Bad Men of Missouri


1h 14m 1941
Bad Men of Missouri

Brief Synopsis

The Younger Brothers become outlaws to fight off carpetbaggers.

Film Details

Genre
Drama
Western
Release Date
Jul 26, 1941
Premiere Information
not available
Production Company
Warner Bros. Pictures, Inc.
Distribution Company
Warner Bros. Pictures, Inc.
Country
United States

Technical Specs

Duration
1h 14m
Sound
Mono (RCA Sound System)
Color
Black and White
Theatrical Aspect Ratio
1.37 : 1
Film Length
8 reels

Synopsis

At the end of the United States Civil War in 1865, the Younger brothers, Jim, Bob and Cole, return to their home state of Missouri to discover that carpetbaggers from the North have taken over the state. Because money issued by the defeated Confederate government is now worthless, many farmers cannot pay their taxes. William Merrick, a carpetbagger, takes advantage of this to drive farmers off the land in the railroad's right of way in order to obtain it for himself. Shortly after their return, Martha Adams, Cole's girl friend, dies when the Adams family is forced to leave their home. Hank, the brothers' father, is also threatened with losing his farm for failure to pay his taxes. When Merrick arrives with Sheriff Brennan to take possession, Hank tries to argue his rights and is shot by Greg Bilson, one of Merrick's men, who also kills Brennan. When Cole and Bob return their gunfire, one of Merrick's men sets their house on fire, driving the Youngers away. A warrant is sworn out for the Youngers for Brennan's murder and they go into hiding. A few days later, Pettibone, who works for Merrick, takes the stagecoach to make a delivery of money. The Youngers steal it from him, and at Jim's suggestion, return the money to the farmers so that they can pay their taxes. During a train robbery, the Youngers meet Jesse James and join his gang. The Youngers continue to rob the carpetbaggers and distribute the money to farmers who are down on their luck. Bob is wounded during one of the robberies and when they stop for a doctor, they are recognized and the doctor's office is surrounded by deputies. Jim, who had been at the post office mailing a letter to his girl, Mary Hathaway, stampedes a herd of cattle and the Youngers escape under their cover. Because Bob's injury slows the men down, the Youngers and the Jameses separate. Pettibone suggests that Merrick use Mary to lure the Youngers into the open. They arrest her as an accomplice and Jim offers to turn himself in if Mary is released. That night, Cole and Bob break into the jail where Jim is being held and learn that Merrick and Bilson plan to have Jim murdered when he is moved from the jail. Because Merrick's men have been ordered to shoot at anyone wearing a duster, the Youngers force Merrick and Bilson to wear their dusters and send them out into the street where vigilantes kill them. The Youngers continue to steal and are captured in Minnesota where Mary visits them to explain that Missourians, who see them as heroes, have started a petition for their release.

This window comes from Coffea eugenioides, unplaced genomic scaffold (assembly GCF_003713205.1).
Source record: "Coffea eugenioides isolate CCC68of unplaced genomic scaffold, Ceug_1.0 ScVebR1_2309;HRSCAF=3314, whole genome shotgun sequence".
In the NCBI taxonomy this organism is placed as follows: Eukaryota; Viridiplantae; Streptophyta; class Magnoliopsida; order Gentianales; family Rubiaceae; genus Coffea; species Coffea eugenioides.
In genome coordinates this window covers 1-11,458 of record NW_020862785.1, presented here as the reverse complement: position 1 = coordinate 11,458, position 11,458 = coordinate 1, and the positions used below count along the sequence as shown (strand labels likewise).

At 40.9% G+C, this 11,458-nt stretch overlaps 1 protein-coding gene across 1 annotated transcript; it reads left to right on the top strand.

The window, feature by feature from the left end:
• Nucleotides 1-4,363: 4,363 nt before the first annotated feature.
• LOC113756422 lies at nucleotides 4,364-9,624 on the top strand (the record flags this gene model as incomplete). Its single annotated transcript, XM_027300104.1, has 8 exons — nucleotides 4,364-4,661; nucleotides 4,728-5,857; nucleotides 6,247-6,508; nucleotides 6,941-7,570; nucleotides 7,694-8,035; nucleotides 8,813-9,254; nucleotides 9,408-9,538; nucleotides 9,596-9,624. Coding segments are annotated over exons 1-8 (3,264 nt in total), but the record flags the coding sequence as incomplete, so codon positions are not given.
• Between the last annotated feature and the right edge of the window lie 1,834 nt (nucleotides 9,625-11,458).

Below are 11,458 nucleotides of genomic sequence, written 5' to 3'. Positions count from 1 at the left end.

Film Details

Genre
Drama
Western
Release Date
Jul 26, 1941
Premiere Information
not available
Production Company
Warner Bros. Pictures, Inc.
Distribution Company
Warner Bros. Pictures, Inc.
Country
United States

Technical Specs

Duration
1h 14m
Sound
Mono (RCA Sound System)
Color
Black and White
Theatrical Aspect Ratio
1.37 : 1
Film Length
8 reels

Articles

Bad Men of Missouri


The success of Fox's Jesse James (1939) led to a spate of outlaw stories set in the aftermath of the Civil War in Kansas and Missouri. When the Daltons Rode (1940) is one example of Hollywood populism -- violent thieves from history are given the Robin Hood treatment. 1941's Bad Men of Missouri makes the ex-Quantrill guerillas The Younger Brothers into sympathetic figures, goaded into outlawry by evil carpetbaggers. After their raids, the boys use their loot to help farmers pay the Yankee taxes. Warner contract players Wayne Morris, Dennis Morgan and Arthur Kennedy are the three Youngers, and the handsome Morgan sings a song for good measure. Talk about being in an actor's rut -- Wayne Morris plays Bob Younger in this film, and returned years later to play his brother Cole in the Warner Bros. The Younger Brothers (1949). Jane Wyman is relegated to the sideline, providing a romantic angle. Although the boys pull off daring robberies, much of the action sees them forced into violence by the cheerfully evil carpetbaggers played by Victor Jory and Howard Da Silva. Alan Baxter makes an appearance as Jesse James. Action scenes include several fistfights and a scene of robbers leaping onto the top of a moving train. Ignoring most of the Younger gang's outright murders, the tale sees them captured in Minnesota, leaving girlfriend Jane Wyman to plead for leniency. Critics in 1941 felt that the movie was a historical whitewash with anti-government sentiments, and complained about the lack of realism: the hero-bandits repeatedly escape unharmed through hails of bullets. Perhaps the most realistic film about the notorious historical Younger Brothers is Philip Kaufman's The Great Northfield Minnesota Raid (1972) starring Cliff Robertson. It doesn't pretend that there is honor among thieves.